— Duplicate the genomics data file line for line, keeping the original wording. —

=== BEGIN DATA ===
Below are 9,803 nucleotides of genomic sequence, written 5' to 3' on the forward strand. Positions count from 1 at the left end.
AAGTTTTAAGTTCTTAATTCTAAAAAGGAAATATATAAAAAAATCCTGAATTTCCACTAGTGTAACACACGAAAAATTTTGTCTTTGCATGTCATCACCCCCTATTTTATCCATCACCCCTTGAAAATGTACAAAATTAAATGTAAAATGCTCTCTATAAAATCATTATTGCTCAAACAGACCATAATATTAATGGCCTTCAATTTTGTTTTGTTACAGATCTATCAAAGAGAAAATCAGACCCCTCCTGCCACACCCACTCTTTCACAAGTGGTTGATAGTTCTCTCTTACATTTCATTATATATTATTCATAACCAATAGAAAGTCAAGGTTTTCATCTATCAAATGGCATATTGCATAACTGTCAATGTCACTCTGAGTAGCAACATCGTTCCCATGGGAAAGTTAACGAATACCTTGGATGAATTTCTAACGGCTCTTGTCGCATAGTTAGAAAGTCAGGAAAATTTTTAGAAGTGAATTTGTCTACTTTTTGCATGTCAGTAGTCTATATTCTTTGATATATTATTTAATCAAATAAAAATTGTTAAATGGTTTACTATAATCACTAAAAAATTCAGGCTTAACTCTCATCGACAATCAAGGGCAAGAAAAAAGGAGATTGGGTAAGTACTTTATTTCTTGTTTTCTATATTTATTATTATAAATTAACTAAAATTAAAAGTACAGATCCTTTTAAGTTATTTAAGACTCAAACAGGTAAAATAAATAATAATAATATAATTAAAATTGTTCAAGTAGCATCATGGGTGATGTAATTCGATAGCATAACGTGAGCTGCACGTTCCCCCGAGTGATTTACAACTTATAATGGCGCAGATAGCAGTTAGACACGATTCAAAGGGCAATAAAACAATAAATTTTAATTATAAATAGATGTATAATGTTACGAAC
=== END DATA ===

Below are 9,803 nucleotides of genomic sequence, written 5' to 3' on the forward strand. Positions count from 1 at the left end.
AAGTTTTAAGTTCTTAATTCTAAAAAGGAAATATATAAAAAAATCCTGAATTTCCACTAGTGTAACACACGAAAAATTTTGTCTTTGCATGTCATCACCCCCTATTTTATCCATCACCCCTTGAAAATGTACAAAATTAAATGTAAAATGCTCTCTATAAAATCATTATTGCTCAAACAGACCATAATATTAATGGCCTTCAATTTTGTTTTGTTACAGATCTATCAAAGAGAAAATCAGACCCCTCCTGCCACACCCACTCTTTCACAAGTGGTTGATAGTTCTCTCTTACATTTCATTATATATTATTCATAACCAATAGAAAGTCAAGGTTTTCATCTATCAAATGGCATATTGCATAACTGTCAATGTCACTCTGAGTAGCAACATCGTTCCCATGGGAAAGTTAACGAATACCTTGGATGAATTTCTAACGGCTCTTGTCGCATAGTTAGAAAGTCAGGAAAATTTTTAGAAGTGAATTTGTCTACTTTTTGCATGTCAGTAGTCTATATTCTTTGATATATTATTTAATCAAATAAAAATTGTTAAATGGTTTACTATAATCACTAAAAAATTCAGGCTTAACTCTCATCGACAATCAAGGGCAAGAAAAAAGGAGATTGGGTAAGTACTTTATTTCTTGTTTTCTATATTTATTATTATAAATTAACTAAAATTAAAAGTACAGATCCTTTTAAGTTATTTAAGACTCAAACAGGTAAAATAAATAATAATAATATAATTAAAATTGTTCAAGTAGCATCATGGGTGATGTAATTCGATAGCATAACGTGAGCTGCACGTTCCCCCGAGTGATTTACAACTTATAATGGCGCAGATAGCAGTTAGACACGATTCAAAGGGCAATAAAACAATAAATTTTAATTATAAATAGATGTATAATGTTACGAAC